Using Microsoft Access for Election Night Reporting
From Tompkins County
Our office recently streamlined our election night reporting process by using Microsoft Access, a database management program. In previous years, phoned in results were written on tally sheets, counted and recounted by a group of people with adding machines, and then were written on a dry erase white board for the public to view. The next day someone would type the results into Excel, and later post them to our web page. This was a long, labor intensive, inefficient process.
While there are excellent election night reporting software programs available, including ones that seamlessly integrate with your current voter database software, budget constraints caused us to seek a cheaper solution. We decided to tap the capabilities of Microsoft Access.
First, we set up Access with the appropriate tables and query functions so we can enter the results as they came in. Then, on election night, we deployed six teams of two people each. When the results were phoned in, one person on the team answered the phone and wrote down the results on the canvass sheet. (We also recently created more compact tally sheets.) The other person entered the information into Access. Since Access can have multiple users, all six teams were able to enter data at the same time.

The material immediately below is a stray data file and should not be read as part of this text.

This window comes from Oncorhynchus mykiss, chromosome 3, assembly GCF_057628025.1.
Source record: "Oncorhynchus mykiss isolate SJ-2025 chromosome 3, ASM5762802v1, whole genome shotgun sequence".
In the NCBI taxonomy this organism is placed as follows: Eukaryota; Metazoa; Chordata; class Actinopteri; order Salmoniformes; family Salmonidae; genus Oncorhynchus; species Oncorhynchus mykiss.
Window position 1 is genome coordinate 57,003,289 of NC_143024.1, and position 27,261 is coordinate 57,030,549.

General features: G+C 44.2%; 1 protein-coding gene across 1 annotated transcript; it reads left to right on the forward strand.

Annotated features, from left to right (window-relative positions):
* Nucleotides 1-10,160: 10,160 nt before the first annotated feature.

The reports in Access were set up to constantly update the inputted numbers, so running totals were immediately available. Periodically we’d print out the results and double check them against the hand written sheets. That way any keyboard entry mistakes could be immediately corrected.
An added bonus is that Access reports can be saved as .pdf or .html files, allowing us to post results to the web within minutes of receiving the information. It also meant we could easily print out results for anyone who wanted them that evening.
If you decide to try this process, we strongly recommend you do a practice run ahead of time, to make sure everyone knows how to use the software, and everything works as planned. Also, you might want to start with a small election.
You will need at least one person familiar with Access to set up the program for each election. This might take a day or two for elections with only a few races, much longer for elections with many races. But we feel the labor up front is more than worthwhile for the time and effort savings on a hectic election night, and the speed, accuracy and ease that we can generate and post results. The reports are very professional looking, and we use them to submit our results to the State.
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